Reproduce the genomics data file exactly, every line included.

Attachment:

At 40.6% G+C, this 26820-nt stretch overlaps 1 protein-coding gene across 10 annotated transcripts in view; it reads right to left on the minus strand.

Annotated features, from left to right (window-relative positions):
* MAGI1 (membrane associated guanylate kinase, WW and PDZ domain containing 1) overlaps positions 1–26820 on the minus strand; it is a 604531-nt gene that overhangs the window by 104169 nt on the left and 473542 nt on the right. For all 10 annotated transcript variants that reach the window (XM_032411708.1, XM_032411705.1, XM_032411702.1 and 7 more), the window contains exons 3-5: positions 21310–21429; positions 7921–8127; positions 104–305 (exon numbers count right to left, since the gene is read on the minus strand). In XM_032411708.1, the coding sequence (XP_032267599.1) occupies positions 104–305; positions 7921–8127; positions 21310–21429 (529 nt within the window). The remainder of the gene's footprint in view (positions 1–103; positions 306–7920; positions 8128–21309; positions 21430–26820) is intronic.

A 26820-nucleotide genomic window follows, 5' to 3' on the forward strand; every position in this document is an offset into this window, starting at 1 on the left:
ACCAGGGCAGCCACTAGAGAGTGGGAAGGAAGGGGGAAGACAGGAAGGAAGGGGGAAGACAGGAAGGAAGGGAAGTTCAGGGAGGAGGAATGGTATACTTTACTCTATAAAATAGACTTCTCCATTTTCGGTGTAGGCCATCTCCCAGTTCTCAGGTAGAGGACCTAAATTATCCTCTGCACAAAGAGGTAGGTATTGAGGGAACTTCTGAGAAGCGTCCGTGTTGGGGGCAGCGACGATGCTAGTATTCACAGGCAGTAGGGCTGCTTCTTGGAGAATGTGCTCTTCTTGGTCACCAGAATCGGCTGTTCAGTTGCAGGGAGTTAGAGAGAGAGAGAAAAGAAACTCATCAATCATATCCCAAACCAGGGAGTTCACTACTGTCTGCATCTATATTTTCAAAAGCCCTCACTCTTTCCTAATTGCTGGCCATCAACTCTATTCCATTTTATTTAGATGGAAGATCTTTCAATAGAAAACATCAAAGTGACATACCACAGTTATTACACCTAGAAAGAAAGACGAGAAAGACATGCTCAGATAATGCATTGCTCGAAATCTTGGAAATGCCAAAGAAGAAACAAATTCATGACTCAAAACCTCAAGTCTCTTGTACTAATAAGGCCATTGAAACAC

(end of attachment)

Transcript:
At 40.6% G+C, this 26820-nt stretch overlaps 1 protein-coding gene across 10 annotated transcripts in view; it reads right to left on the minus strand.

Annotated features, from left to right (window-relative positions):
* MAGI1 (membrane associated guanylate kinase, WW and PDZ domain containing 1) overlaps positions 1–26820 on the minus strand; it is a 604531-nt gene that overhangs the window by 104169 nt on the left and 473542 nt on the right. For all 10 annotated transcript variants that reach the window (XM_032411708.1, XM_032411705.1, XM_032411702.1 and 7 more), the window contains exons 3-5: positions 21310–21429; positions 7921–8127; positions 104–305 (exon numbers count right to left, since the gene is read on the minus strand). In XM_032411708.1, the coding sequence (XP_032267599.1) occupies positions 104–305; positions 7921–8127; positions 21310–21429 (529 nt within the window). The remainder of the gene's footprint in view (positions 1–103; positions 306–7920; positions 8128–21309; positions 21430–26820) is intronic.

A 26820-nucleotide genomic window follows, 5' to 3' on the forward strand; every position in this document is an offset into this window, starting at 1 on the left:
ACCAGGGCAGCCACTAGAGAGTGGGAAGGAAGGGGGAAGACAGGAAGGAAGGGGGAAGACAGGAAGGAAGGGAAGTTCAGGGAGGAGGAATGGTATACTTTACTCTATAAAATAGACTTCTCCATTTTCGGTGTAGGCCATCTCCCAGTTCTCAGGTAGAGGACCTAAATTATCCTCTGCACAAAGAGGTAGGTATTGAGGGAACTTCTGAGAAGCGTCCGTGTTGGGGGCAGCGACGATGCTAGTATTCACAGGCAGTAGGGCTGCTTCTTGGAGAATGTGCTCTTCTTGGTCACCAGAATCGGCTGTTCAGTTGCAGGGAGTTAGAGAGAGAGAGAAAAGAAACTCATCAATCATATCCCAAACCAGGGAGTTCACTACTGTCTGCATCTATATTTTCAAAAGCCCTCACTCTTTCCTAATTGCTGGCCATCAACTCTATTCCATTTTATTTAGATGGAAGATCTTTCAATAGAAAACATCAAAGTGACATACCACAGTTATTACACCTAGAAAGAAAGACGAGAAAGACATGCTCAGATAATGCATTGCTCGAAATCTTGGAAATGCCAAAGAAGAAACAAATTCATGACTCAAAACCTCAAGTCTCTTGTACTAATAAGGCCATTGAAACAC